Sherry's Peripheral Artery Disease StoryMay 28, 2019
Determined to get heart healthy
After years of debilitating pain, Sherry gets new lease of life thanks to heart and vascular care at Abrazo Arizona Heart Hospital
For years, Sherry Wilhelmi kept a wheelchair stashed in the trunk of her car. She wanted it to be handy, just in case. There were some days, when the pain in her chest or her labored breathing made it too tough to walk on her own.
Making such accommodations came with battling aggressive coronary artery disease. At the age of just 43, Sherry underwent her first open heart surgery. Her second one came only 10 years later.
Wanting to live a life as full as possible, she steadfastly engaged in healthy regimens. She exercised regularly and closely followed a vegetarian diet. Still, over the years, her heart ailments continued. At the age of 57, her future looked dim. Doctors told her there was nothing they could do, short of a giving her a heart transplant. “I was told to go home and get your affairs in order,’’ Sherry recalls. “They told me they could keep me alive for five years.”
Instead of giving up hope, this grim diagnosis propelled Sherry to seek a more aggressive plan to get better. At age 60, Sherry sought help from the team of cardiovascular specialists at the Abrazo Arizona Heart Hospital at a friend’s recommendation.
That’s where Sherry met Dr. Shani Saks, a cardiologist and internist, who determined that Sherry‘s first step would be to adjust her blood pressure medication. Next, Sherry was referred to Dr. Ayman Jamal, an interventional cardiologist, to provide further evaluation. After testing, Dr. Jamal offered Sherry good news. She didn’t have to resort to a heart transplant. She wouldn’t have to have bypass surgery. Instead, she had stents implanted in her heart.
“Dr. Jamal fixed me so my chest pains went away,’’ Sherry says. “That’s golden.”
Sherry though still was suffering from leg pain, thinking it was a pinched nerve in her back. Dr. Saks told her that people with blockage in their legs also often have cardiovascular disease so Sherry needed more testing. She performed tests to measure the pulses in her legs and evaluated her circulation.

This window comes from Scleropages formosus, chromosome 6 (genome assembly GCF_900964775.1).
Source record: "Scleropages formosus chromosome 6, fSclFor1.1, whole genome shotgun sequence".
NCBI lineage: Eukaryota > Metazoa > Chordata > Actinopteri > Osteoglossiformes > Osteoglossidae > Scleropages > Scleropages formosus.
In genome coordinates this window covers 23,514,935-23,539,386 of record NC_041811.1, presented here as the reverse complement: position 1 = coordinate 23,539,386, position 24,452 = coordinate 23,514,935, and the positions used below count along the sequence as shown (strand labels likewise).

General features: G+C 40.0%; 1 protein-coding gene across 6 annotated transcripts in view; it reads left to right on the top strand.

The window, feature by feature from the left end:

An angiogram showed Sherry’s femoral artery in the groin was completely blocked. Dr. Saks told her that her pain was typical of a blocked artery. What Sherry was experiencing was one of the most common vascular problems - peripheral artery disease (PAD) – a condition found in some 40 million people. Sherry had been unaware that her leg pain was from cardiovascular disease.
Dr. Venkatesh Ramaiah, an endovascular and vascular surgeon at Abrazo Arizona Heart Hospital, joined Sherry’s care team to treat Sherry’s PAD, Dr. Ramaiah made a small incision in her groin, opened her artery and removed the blockage so blood could flow through her arteries.
Sherry says her treatments at Abrazo Arizona Heart Hospital gave her a new lease on life. She says she now has a steady blood supply in her left ventricle, something that hasn’t happened in 25 years. She is enjoying having more energy for her children, grandchildren and great-grandchildren. And she’s keeping her exercise plan going. “Before they fixed my heart, I could only do it for 15 minutes, walking around the Phoenix Zoo. I hope to get to a whole 60 minutes, now,’’ she says.
There’s no more of what Sherry calls “pit-bull” pain in her leg and she’s happy to see her pink toes. Embracing a healthier future, Sherry, a retired social worker, is getting more involved in life. She’s learning to play the piano and plans to go ballroom dancing. She’s planning a trip abroad with her husband.
Sherry praises her care team at Abrazo Arizona Heart Hospital. “I found someone who listened and was willing to improve my quality of life,’’ she says. “The hospital staff is very responsive They are willing to be proactive. Six months ago, I was closing out my life. I’m feeling so good that I’m having a hard time sitting still.”
Disclaimer: Dr. Ayman Jamal, Dr. Venkatesh Ramaiah and Dr. Shani Saks are independent physicians and not employees, agents or representatives of Abrazo Arizona Heart Hospital. They are solely responsible for the provision of their medical services to their patients.